Yar... a fairly typical laptop charger delivers 70W (19 V @ 3.7 A) or less and it's a brick around 4" long and bigger than 1 x 1.5" in section. If you can pull that kind of power from a little 1" cube or smaller phone charger someone has worked another kind of quantum physics marvel.

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Dear Reg: What is a 'Lag' and a 'Jacksey'?

ChrisBedford

Re: Reminds me...

"water, which isn't ... a sink though it can often be found in the same room."

You have a toilet in your kitchen?

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Google Glass: Reg man tests tech specs

ChrisBedford

Re: Why are there so many Luddites on the Reg forums?

"...the same as with camera's and mobile's. The threat's to violence..."

Maybe it's sublimated ANNOYANCE at INCORRECT PUNCTUATION. When did all terminal esses suddenly acquire an apostrophe? More to the point, WHY oh please God WHY...

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FBI offers $10,000 bounty for arrest of laser-wielding idiots

ChrisBedford

I don't understand

I've looked into laser pointers and it's been no more blinding than looking into a desk lamp. Plus, how many miles away from an airliner do you have to be to have line into the cockpit^h^h^h^h^h^h^h flight deck? From that distance you can blind a pilot? When I point one of these things at a PowerPoint screen from 5 metres away the little dot is all over the place - how does anyone keep it on the aeroplane windscreen long enough to cause anything other than a millisecond's flash?

"to date 35 pilots have required medical treatment after being hit" WHAAAAAT? Those weren't laser pointers, they were weapons-grade, mains-powered, floor-mounted and with a sighting system. I call bullshit on this...

I'm not for one second advocating going out and giving it a whirl, but I do believe that pilots that get their knickers all in a knot over laser pointer "incidents" are being just the teensiest bit over-dramatic.

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From the Dept of You are Old: 'Selfie' officially 'Word of the Year'

ChrisBedford

Re: selfies are frickin OLD.

I think you're a little confused there matie. Taking pictures of yourself is old, sure, but *calling* them a "selfie" has only been around for the last decade. Until then they were self-portraits.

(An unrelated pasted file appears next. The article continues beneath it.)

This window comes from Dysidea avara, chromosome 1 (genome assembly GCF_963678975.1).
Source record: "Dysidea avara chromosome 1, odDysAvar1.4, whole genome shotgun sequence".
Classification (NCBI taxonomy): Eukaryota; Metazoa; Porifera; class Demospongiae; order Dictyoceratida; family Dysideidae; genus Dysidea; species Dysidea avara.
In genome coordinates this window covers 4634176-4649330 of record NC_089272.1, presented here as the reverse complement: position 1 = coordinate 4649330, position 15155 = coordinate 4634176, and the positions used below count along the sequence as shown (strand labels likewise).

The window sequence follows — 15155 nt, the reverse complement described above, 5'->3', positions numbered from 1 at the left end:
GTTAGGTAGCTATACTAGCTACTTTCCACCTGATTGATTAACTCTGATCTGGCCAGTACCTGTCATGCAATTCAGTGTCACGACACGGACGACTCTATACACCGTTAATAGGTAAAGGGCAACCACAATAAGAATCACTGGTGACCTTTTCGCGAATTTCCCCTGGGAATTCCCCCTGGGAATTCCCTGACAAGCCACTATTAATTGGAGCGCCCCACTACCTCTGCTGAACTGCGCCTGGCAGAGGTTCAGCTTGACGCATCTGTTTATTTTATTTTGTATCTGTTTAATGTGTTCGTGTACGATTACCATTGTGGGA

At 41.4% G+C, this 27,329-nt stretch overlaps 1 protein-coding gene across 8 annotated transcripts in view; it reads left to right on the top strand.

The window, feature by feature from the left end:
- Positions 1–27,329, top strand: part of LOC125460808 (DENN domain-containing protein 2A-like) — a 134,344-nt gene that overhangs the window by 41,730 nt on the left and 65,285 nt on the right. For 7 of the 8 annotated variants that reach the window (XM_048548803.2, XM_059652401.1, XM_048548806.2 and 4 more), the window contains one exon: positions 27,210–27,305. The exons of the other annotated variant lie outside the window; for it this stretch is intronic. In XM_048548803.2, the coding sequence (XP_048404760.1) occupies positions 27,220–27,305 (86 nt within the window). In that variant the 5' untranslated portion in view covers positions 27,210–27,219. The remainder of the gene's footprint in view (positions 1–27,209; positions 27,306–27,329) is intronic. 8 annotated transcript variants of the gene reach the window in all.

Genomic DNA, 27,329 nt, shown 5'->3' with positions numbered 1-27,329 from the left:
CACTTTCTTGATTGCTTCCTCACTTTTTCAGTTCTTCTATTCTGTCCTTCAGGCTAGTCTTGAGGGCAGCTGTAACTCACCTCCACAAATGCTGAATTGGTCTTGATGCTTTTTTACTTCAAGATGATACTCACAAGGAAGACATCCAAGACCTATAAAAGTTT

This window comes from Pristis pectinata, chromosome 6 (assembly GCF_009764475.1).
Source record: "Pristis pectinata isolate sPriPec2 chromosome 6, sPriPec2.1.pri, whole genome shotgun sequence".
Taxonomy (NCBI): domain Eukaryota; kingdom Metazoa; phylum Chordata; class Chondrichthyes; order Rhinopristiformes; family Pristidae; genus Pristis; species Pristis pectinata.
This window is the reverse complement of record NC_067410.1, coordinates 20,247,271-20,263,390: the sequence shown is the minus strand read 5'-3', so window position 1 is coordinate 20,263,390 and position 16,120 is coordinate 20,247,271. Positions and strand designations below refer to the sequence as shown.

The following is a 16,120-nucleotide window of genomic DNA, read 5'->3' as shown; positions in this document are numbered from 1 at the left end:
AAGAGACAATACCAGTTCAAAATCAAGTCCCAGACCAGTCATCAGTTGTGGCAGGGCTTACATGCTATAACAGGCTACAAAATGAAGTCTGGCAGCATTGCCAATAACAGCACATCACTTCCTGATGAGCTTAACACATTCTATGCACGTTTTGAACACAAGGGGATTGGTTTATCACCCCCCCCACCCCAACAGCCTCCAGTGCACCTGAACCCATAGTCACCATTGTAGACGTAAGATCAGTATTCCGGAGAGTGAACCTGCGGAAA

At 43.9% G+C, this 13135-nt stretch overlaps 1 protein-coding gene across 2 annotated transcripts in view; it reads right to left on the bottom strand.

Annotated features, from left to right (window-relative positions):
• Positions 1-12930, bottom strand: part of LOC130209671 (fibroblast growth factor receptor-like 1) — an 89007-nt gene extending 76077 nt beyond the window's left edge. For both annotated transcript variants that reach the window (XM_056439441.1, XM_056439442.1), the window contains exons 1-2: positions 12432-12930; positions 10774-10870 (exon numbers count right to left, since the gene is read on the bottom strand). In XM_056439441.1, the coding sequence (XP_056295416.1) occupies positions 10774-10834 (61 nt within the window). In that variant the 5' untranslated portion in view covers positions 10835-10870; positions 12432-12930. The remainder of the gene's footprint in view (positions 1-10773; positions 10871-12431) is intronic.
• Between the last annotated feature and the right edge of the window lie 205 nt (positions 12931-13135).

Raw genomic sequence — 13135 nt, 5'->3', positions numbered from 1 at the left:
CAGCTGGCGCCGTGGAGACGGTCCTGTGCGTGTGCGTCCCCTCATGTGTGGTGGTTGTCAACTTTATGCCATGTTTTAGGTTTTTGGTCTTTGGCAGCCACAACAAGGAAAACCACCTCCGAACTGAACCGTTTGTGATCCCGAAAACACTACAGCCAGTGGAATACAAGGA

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ChrisBedford

Re: Wow

Oxford Dictionary's desperation for mainstream acceptance into pop culture

Wow that's a bit mean. OED has been accepting "pop culture" words for centuries - how else did a "lavatory" and "bathroom" become places to defecate. Just because this is the first you've heard of it doesn't give you the right to label them as "desperate".

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ChrisBedford

Re: Van Diemen’s Land writ large

It's an abbreviation. A tinnie doesn't mean a small tin.

Actually, yes it does. Not smaller in the literal sense, but metaphorically, as in downplaying its importance or impact.

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Double-click? Oh how conventional of you, darling!

ChrisBedford

You seem to have missed a couple of important points here

"Ah so click - wait - click again. Just like Apple or Windows or most other GUI based systems has been doing to let us edit the name of a file in the GUI for, what, 25+ years? Because if you double-click you launch it, so you need that pause. Yeah, it's horrible, but it's hardly new."

...except Alistair carefully pointed out that there was a time limit between clicks in the software he's talking about. In Windows you can leave it any time from when clicking again would not be a double-click (configurable, but usually around a half-second) to several years (if you can keep a Windows machine running for several years without rebooting it, unlikely) - the second click will put the item into "edit" mode.

And just BTW, it doesn't work quite the same in Mac OS, but that has been discussed at length above too.

"As for the GS, if that's your main example of "poor design", then I'm afraid you don't understand design at all."

No, it wasn't an example of poor design, it was an example of unconventional design. Although, looked at from the perspective of 35+ years' hindsight, I think it *is* piss-poor design.

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ChrisBedford

Re: Standards...

"Back when I was learning to drive every car was different"

Me too, me too! methinks you are referring to the 70s or thereabouts?

"the wipers and the indicators seeming to swap randomly"

There is a reason for that. It took me a long time to work it out, but it's based on the country of origin of the car. A right-hand drive vehicle has the gear stick on the left, so the indicator control is on the right. The wipers (presumably used less often than the indicators) are on the same side as the gears. Everything is mirror-imaged in a car designed for a left-hand drive market, which when it's sold in Britain only has the driver's cockpit transplanted to the other side of the car, not transposed.